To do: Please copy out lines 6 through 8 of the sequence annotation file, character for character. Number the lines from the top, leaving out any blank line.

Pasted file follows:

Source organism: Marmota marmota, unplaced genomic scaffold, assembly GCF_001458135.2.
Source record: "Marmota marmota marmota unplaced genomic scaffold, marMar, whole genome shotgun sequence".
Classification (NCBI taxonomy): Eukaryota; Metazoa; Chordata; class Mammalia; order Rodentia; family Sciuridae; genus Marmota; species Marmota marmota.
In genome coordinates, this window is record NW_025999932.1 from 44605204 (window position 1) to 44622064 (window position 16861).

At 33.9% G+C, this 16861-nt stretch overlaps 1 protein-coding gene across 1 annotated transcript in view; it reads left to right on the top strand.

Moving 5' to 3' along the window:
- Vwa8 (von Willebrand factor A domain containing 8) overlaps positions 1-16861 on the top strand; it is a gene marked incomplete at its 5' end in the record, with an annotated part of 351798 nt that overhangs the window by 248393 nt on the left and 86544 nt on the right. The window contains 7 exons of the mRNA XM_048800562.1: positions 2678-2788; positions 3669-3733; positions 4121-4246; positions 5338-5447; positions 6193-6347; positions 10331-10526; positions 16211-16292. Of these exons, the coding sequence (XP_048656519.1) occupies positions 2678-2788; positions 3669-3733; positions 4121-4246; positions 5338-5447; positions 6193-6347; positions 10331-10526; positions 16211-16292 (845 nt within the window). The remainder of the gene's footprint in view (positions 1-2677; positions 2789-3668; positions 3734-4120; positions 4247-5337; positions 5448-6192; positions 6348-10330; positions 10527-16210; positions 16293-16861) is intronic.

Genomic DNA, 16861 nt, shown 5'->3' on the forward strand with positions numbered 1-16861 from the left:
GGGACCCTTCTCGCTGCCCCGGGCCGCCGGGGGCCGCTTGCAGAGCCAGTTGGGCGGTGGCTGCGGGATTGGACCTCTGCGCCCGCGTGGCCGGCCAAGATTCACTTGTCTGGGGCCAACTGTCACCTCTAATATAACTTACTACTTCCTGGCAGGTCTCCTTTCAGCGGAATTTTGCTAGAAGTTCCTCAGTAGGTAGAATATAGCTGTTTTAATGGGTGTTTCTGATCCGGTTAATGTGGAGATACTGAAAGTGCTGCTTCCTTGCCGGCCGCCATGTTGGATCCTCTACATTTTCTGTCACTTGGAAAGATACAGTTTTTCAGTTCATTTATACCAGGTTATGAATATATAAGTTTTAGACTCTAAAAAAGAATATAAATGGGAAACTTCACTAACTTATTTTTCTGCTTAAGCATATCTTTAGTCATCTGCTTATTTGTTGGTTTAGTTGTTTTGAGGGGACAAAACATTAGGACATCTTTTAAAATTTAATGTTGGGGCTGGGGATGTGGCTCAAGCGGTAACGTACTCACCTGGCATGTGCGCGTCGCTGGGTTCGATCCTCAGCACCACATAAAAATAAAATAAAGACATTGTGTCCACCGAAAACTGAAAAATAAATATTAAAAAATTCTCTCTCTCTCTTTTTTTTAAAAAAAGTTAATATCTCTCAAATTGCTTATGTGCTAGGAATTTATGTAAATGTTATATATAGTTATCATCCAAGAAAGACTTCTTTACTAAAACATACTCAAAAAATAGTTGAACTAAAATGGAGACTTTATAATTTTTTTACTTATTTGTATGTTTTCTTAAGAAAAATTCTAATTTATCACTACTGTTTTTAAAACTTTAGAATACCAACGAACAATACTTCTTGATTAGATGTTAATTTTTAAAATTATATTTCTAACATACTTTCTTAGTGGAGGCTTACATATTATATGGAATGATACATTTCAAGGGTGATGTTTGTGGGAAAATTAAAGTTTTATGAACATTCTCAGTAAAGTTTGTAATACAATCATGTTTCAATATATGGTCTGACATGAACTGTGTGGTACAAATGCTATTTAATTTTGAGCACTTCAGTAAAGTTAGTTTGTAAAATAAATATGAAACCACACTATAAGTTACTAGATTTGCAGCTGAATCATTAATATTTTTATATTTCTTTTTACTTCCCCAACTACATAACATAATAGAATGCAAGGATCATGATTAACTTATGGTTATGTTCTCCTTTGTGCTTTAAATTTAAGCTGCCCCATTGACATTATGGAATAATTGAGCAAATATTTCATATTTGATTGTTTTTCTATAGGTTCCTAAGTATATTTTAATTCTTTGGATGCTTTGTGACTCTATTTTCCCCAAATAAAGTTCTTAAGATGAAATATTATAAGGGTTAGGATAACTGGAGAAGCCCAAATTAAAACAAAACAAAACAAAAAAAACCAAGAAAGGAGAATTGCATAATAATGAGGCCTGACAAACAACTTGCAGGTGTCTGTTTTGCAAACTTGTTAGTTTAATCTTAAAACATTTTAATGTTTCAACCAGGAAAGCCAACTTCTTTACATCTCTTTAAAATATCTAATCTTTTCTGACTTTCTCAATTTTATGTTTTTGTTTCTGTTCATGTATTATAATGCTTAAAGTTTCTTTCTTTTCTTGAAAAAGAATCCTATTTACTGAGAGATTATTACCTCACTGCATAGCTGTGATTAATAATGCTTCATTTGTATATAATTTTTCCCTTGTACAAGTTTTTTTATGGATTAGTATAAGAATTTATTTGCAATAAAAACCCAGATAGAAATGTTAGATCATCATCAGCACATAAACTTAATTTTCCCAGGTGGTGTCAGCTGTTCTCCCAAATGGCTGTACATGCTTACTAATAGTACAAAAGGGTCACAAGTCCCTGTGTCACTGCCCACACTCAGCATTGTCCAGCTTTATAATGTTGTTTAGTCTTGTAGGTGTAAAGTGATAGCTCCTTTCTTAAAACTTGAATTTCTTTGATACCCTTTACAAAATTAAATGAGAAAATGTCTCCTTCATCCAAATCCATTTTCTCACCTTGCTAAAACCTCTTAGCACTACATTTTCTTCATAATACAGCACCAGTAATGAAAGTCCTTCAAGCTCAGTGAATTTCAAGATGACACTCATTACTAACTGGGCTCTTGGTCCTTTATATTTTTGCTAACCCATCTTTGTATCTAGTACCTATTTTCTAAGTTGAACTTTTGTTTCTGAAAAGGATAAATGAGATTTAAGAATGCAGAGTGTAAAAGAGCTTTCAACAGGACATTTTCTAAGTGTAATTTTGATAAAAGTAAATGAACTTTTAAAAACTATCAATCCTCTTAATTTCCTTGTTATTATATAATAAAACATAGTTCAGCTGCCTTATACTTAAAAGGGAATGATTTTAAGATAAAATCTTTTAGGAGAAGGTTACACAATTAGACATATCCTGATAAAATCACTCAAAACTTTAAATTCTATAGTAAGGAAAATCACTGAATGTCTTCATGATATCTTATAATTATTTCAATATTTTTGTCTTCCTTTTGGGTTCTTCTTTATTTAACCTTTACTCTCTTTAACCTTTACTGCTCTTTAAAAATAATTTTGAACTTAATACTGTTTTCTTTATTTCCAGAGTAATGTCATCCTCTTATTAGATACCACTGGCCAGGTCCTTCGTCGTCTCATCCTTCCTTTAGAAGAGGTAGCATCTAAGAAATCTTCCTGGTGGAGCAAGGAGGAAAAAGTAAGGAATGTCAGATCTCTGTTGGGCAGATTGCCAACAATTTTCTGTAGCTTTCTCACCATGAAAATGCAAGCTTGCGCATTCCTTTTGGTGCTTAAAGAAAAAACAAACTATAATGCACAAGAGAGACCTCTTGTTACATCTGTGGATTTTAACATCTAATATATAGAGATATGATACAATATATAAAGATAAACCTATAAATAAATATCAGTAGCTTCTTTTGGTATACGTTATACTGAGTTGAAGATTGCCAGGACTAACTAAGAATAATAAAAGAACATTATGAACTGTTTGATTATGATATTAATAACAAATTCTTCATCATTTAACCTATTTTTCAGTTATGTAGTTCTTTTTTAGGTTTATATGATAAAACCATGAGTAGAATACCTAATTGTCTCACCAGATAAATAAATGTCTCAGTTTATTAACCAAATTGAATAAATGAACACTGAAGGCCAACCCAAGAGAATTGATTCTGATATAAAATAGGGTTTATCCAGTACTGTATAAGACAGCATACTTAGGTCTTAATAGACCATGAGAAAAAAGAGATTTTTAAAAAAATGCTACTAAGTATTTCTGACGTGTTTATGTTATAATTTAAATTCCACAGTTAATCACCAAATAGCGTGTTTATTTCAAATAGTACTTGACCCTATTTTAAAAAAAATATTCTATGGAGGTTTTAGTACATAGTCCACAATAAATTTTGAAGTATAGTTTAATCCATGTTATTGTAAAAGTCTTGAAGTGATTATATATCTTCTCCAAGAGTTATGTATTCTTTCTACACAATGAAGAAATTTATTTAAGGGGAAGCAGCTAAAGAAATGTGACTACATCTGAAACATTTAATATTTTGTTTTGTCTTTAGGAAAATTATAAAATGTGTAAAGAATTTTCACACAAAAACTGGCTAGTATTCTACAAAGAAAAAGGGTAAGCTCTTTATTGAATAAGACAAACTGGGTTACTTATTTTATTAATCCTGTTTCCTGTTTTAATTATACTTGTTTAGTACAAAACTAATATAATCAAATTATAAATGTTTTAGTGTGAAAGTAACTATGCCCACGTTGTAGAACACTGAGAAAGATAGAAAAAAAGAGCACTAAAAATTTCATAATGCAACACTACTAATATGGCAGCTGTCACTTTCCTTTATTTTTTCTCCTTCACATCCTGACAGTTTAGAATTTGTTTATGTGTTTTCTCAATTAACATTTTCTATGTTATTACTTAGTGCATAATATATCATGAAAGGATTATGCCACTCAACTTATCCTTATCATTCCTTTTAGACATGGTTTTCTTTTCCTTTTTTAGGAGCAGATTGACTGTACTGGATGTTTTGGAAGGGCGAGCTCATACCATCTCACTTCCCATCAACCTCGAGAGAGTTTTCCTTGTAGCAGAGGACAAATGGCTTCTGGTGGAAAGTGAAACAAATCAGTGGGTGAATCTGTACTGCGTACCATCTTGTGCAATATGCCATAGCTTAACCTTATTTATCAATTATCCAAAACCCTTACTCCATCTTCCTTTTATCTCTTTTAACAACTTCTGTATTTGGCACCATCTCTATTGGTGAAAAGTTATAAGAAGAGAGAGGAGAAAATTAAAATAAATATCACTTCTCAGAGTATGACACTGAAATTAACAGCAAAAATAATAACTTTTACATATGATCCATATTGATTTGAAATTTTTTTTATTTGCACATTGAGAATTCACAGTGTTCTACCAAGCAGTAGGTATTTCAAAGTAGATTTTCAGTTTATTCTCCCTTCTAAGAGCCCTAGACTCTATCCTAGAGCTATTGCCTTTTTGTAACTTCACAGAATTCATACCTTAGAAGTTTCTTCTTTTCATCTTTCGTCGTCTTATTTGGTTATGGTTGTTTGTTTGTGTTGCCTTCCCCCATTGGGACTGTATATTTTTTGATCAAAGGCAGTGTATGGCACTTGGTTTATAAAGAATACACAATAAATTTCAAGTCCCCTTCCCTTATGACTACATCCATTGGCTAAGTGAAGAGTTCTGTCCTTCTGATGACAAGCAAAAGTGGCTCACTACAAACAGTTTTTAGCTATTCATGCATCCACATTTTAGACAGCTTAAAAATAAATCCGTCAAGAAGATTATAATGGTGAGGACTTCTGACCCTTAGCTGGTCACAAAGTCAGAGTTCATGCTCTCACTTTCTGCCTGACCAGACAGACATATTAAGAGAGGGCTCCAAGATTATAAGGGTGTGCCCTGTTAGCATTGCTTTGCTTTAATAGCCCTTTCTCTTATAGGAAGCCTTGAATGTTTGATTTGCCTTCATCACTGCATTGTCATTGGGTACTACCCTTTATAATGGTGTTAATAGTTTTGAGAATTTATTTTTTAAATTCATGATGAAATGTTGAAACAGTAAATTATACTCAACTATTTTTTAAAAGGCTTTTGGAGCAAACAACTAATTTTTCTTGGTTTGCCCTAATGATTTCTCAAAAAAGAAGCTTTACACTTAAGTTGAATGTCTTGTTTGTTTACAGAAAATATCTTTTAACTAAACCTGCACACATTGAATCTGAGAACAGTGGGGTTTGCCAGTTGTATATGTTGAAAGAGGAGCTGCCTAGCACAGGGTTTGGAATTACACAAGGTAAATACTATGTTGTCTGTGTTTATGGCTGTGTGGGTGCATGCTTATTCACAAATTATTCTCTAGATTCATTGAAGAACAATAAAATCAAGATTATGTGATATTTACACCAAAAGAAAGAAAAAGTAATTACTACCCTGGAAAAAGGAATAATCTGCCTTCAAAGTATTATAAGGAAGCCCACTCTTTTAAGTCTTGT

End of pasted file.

Moving 5' to 3' along the window:
- Vwa8 (von Willebrand factor A domain containing 8) overlaps positions 1-16861 on the top strand; it is a gene marked incomplete at its 5' end in the record, with an annotated part of 351798 nt that overhangs the window by 248393 nt on the left and 86544 nt on the right. The window contains 7 exons of the mRNA XM_048800562.1: positions 2678-2788; positions 3669-3733; positions 4121-4246; positions 5338-5447; positions 6193-6347; positions 10331-10526; positions 16211-16292. Of these exons, the coding sequence (XP_048656519.1) occupies positions 2678-2788; positions 3669-3733; positions 4121-4246; positions 5338-5447; positions 6193-6347; positions 10331-10526; positions 16211-16292 (845 nt within the window). The remainder of the gene's footprint in view (positions 1-2677; positions 2789-3668; positions 3734-4120; positions 4247-5337; positions 5448-6192; positions 6348-10330; positions 10527-16210; positions 16293-16861) is intronic.

Genomic DNA, 16861 nt, shown 5'->3' on the forward strand with positions numbered 1-16861 from the left: